3. He/she doesn’t listen anyway
  3. What I want – Me – Mine
    1. He/she doesn’t care about me
    2. I am tired of being stepped on
    3. I am the one always giving – doing – etc. and I’m tired of it
  4. Not fair:
    1. Everyone else has a vacation, lives in a house, drives a car etc.
    2. I make all the sacrifices

Mark 10:9 : “Therefore what God has joined together, let no one separate.”

Jesus’ Teaching about Divorce “FOR THIS REASON A MAN SHALL LEAVE HIS FATHER AND MOTHER, AND THE TWO SHALL BECOME ONE FLESH; so they are no longer two, but one flesh. “What therefore God has joined together, let no man separate.”…

So how do you fight fair in marriage? Set ground rules:

  • Address the issue not the person – NO character assassination
  • Keep your voice even – no yelling or screaming
  • No character assassination
  • No blaming – it is all your fault
  • Address one topic at a time – don’t regress into the past
  • Don’t argue in front of the children
  • Don’t argue when there is not time to address the issue fully – when you or your spouse is walking out of the door for work/ meeting/ playtime w/ kids, etc.
  • Ask to be sure you understand the cause of the disagreement
  • LISTEN
  • Intense emotions – take a break until you can talk calmly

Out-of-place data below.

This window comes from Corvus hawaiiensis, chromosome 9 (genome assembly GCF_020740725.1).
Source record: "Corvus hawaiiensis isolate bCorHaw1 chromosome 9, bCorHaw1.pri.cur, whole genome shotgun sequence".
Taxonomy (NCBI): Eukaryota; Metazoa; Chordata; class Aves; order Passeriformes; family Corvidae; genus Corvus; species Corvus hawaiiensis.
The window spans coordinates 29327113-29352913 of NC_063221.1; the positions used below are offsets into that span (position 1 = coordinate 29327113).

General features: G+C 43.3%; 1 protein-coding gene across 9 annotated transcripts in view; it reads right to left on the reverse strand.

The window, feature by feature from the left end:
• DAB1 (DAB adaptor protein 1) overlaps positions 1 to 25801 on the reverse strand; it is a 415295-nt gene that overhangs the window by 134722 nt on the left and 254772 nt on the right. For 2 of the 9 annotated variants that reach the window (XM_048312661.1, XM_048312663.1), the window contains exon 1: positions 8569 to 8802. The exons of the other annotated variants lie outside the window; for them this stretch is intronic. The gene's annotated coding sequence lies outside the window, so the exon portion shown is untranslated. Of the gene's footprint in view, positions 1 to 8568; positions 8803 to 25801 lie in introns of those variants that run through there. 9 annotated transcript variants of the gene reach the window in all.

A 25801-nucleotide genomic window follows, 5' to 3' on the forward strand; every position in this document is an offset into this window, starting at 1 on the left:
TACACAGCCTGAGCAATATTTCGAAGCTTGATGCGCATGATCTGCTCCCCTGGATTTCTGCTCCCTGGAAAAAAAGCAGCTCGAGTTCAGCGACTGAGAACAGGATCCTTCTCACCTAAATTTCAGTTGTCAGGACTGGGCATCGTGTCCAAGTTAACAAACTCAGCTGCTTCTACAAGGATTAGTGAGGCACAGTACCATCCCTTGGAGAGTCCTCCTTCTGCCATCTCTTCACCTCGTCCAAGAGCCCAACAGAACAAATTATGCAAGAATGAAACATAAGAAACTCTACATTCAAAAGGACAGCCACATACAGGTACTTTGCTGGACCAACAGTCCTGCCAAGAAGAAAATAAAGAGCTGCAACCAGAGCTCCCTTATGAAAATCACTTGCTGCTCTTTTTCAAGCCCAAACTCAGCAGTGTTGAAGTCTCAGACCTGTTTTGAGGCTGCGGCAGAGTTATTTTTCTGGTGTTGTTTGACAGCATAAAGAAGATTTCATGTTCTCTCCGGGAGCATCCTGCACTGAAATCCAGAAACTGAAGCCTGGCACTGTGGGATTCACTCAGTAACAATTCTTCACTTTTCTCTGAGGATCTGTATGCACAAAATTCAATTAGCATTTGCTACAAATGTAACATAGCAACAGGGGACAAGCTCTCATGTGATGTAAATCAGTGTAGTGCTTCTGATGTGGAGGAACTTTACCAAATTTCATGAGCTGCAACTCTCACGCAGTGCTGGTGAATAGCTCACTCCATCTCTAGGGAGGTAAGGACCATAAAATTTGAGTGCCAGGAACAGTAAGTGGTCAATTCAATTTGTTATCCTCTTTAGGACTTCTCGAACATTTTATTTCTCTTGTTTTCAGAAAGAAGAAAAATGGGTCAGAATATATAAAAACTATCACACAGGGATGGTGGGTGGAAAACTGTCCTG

• No threatening divorce
  • No violence – on either part

The ROOT of the issue

  1. Why are your arguing – what is the root cause
    1. Money
    2. Control
    3. Insecurities – hurt, neglected, feeling of rejection
    4. Scared
    5. Health – mental illness
  2. Analyze yourself:
    1. Do you remain calm?
    2. Do you often blame your spouse?
    3. Do you lose your temper?
    4. Do you listen?
    5. What triggers do you use to get your spouse upset?
    6. DO you close yourself off?
    7. Do you need to apologize
    8. Do you tend to say hurtful things?
    9. Are you ill?
    10. Are you worried about being left?
    11. Do you always want to win?
    12. Do you communicate well? Too little?
    13. Do you have to have the last word?
  3. Analyze your spouse: You are not dwelling on what he/she does wrong – you are analyzing ways to defuse the argument or communicate more effectively – this exercise is not to work you up even more and get angrier…
  1. Why are they angry – not what you think – ask
  2. Is there a misunderstanding?
  3. Do you understand where your spouse is coming from – his/her past?
  4. Does your spouse always want to win?
  5. Does your spouse communicate well? Too little?
  6. Does your spouse close him/herself off?

Get back to the basics:

  • Compromise is essential – sometimes there isn’t always one right
  • Complement each other – say, I love you
  • Learn to talk respectfully – Value the other person’s opinion
  • It’s okay to agree to disagree – and be okay with it
  • Apologize
  • Take a time out – brief.
  • Stick to the topic – this isn’t the time to bring everything else in
  • State the issue honestly and as clearly as you can – if you are emotional, try to get a grip if possible
  • Learn from mistakes – grow and change